Super Resolution concepts
Structured illumination is a wide field technique in which a grid pattern is generated through interference of diffraction orders and superimposed on the specimen while capturing images. The grid pattern is shifted or rotated in steps between the capture of each image set. In the example illustrated below, the image set is composed of 5 individual subsets, each captured after rotating the grid by 60 degrees. Following processing with a specialized algorithm, high-frequency information can be extracted from the raw data to produce a reconstructed image having a lateral resolution approximately twice that of diffraction-limited instruments and an axial resolution ranging between 150 and 300 nanometers. See Zeiss on line tutorial:
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PALM and STORM
A unique strategy for overcoming the diffraction barrier employs photoswitchable fluorescent probes to resolve spatial differences in dense populations of molecules with super resolution. This approach relies on the stochastic activation of fluorescence to intermittently photoswitch individual photoactivatable molecules to a bright state, which are then imaged and photobleached. Thus, very closely spaced molecules that reside in the same diffraction-limited volume are temporally separated. Merging all of the single-molecule positions obtained by repeated cycles of photoactivation followed by imaging and bleaching produces the final super resolution image. Techniques based on this strategy are often referred to as probe-based super resolution, and were independently developed by three groups in 2006 and given the names photoactivated localization microscopy (PALM), fluorescence photoactivation localization microscopy (FPALM), and stochastic optical reconstruction microscopy (STORM). All three methods are based on the same principles, but were originally published using different photoswitchable probes.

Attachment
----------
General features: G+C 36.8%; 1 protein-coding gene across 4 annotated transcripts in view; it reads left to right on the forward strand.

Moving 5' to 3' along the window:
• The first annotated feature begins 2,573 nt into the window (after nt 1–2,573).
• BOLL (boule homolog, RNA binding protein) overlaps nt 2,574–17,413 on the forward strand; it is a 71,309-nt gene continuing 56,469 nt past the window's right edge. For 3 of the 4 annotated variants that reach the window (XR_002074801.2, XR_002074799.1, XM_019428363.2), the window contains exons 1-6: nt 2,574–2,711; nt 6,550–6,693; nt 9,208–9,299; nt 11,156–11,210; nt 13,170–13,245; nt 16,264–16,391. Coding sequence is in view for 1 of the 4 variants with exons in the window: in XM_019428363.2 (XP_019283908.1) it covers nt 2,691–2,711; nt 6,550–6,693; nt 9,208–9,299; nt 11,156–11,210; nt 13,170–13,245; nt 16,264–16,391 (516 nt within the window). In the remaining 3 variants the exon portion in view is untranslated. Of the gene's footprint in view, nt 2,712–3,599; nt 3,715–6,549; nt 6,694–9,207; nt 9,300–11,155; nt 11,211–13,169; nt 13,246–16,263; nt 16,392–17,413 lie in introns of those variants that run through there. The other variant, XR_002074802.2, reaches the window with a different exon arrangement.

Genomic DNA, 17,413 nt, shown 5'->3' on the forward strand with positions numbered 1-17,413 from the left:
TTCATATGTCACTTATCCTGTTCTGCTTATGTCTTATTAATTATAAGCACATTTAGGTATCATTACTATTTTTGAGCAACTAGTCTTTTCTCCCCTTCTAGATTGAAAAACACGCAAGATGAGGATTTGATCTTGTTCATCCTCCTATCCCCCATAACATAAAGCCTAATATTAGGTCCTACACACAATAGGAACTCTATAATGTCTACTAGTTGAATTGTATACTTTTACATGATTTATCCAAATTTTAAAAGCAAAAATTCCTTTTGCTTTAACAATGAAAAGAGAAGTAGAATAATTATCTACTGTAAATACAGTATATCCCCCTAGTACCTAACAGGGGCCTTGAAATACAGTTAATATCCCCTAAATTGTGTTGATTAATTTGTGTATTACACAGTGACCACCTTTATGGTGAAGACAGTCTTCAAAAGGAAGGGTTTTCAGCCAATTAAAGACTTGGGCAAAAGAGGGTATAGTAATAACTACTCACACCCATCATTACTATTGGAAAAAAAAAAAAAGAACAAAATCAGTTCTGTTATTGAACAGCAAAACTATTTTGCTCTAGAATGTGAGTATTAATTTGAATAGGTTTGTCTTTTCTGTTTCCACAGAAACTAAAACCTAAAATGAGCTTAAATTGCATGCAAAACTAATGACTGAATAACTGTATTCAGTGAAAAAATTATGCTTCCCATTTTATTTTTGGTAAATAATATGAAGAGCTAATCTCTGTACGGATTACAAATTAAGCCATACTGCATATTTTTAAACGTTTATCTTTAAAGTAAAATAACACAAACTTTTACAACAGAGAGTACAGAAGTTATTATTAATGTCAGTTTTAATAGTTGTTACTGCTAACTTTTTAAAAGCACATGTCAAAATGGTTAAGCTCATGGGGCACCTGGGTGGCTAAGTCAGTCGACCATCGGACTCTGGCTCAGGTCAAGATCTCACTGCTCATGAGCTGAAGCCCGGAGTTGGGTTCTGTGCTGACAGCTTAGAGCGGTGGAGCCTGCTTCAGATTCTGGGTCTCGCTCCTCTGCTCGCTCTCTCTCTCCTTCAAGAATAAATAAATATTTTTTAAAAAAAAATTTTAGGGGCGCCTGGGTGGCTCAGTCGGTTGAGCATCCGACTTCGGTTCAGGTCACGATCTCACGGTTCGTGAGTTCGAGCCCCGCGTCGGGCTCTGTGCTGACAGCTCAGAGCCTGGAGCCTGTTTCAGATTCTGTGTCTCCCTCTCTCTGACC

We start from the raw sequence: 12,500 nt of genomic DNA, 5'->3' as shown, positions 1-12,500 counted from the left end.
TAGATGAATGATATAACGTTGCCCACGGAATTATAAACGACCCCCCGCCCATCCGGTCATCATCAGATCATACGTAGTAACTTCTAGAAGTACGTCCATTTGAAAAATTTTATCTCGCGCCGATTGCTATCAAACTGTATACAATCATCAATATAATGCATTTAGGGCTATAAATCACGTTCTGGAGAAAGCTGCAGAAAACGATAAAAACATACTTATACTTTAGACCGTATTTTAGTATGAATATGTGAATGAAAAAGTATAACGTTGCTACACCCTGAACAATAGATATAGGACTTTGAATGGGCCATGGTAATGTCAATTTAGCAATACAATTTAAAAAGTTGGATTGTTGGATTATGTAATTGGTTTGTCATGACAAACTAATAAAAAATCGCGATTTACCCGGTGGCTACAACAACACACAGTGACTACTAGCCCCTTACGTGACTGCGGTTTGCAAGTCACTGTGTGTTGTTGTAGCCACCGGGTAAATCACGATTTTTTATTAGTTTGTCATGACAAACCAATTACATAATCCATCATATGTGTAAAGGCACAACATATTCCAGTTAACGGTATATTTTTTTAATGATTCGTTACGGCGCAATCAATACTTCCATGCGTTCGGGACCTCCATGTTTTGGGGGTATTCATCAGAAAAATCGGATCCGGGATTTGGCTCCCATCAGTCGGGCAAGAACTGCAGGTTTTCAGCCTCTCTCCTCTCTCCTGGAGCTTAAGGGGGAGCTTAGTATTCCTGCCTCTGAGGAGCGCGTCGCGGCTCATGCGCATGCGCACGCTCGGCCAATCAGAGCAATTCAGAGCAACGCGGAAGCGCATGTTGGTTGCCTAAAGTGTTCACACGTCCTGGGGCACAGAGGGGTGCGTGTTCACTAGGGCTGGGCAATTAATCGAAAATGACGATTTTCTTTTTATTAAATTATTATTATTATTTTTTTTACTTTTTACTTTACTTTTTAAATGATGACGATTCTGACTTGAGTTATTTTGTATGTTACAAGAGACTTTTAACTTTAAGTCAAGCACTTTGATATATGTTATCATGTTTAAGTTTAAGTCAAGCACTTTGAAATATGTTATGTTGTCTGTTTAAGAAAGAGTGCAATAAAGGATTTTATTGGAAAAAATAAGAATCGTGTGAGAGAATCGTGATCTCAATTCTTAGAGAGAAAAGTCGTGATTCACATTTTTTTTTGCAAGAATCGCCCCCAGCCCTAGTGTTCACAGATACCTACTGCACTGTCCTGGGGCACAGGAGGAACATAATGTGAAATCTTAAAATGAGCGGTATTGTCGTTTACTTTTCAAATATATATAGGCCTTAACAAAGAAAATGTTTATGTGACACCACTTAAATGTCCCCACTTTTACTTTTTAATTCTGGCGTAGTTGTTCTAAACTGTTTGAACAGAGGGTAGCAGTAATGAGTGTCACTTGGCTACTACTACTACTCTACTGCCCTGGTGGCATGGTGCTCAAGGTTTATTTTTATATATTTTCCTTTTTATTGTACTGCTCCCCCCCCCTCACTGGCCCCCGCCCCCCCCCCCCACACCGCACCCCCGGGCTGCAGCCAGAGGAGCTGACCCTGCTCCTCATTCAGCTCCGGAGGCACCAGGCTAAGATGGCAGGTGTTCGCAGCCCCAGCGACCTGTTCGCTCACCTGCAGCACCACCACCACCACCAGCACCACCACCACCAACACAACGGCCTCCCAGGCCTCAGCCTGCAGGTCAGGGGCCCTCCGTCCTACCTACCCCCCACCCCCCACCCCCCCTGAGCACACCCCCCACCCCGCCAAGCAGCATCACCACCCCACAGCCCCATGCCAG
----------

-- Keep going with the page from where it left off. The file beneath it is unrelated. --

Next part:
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Photoactivated localization microscopy (PALM) is a super resolution technique that dramatically improves the spatial resolution of the optical microscope by at least an order of magnitude (featuring 10 to 20 nanometer resolution), which enables the investigation of biological processes at close to the molecular scale. The technique relies on the controlled activation and sampling of sparse subsets of photoconvertable fluorescent molecules, either synthetic or genetically-encoded. This interactive tutorial explores the sequential steps involved in creating a PALM image.
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PALM and STORM aim to detect a single fluorescent molecule per point spread function (PSF) at a time. The center of mass of the PSF is calculated from the recorded image, and its position is stored. This process permits a precise localization of the fluorescent signal down to 20 nm. (Carl Zeiss Microscopy GmbH, Dr. Sylvia Münter)
At the end of the experiment the mapped data points / events are displayed into a new image, by showing one pixel per event. Further processing and filtering is applied to correct for oversampling.
Read further details about the Zeiss Elrya PS.1 with 780 confocal click.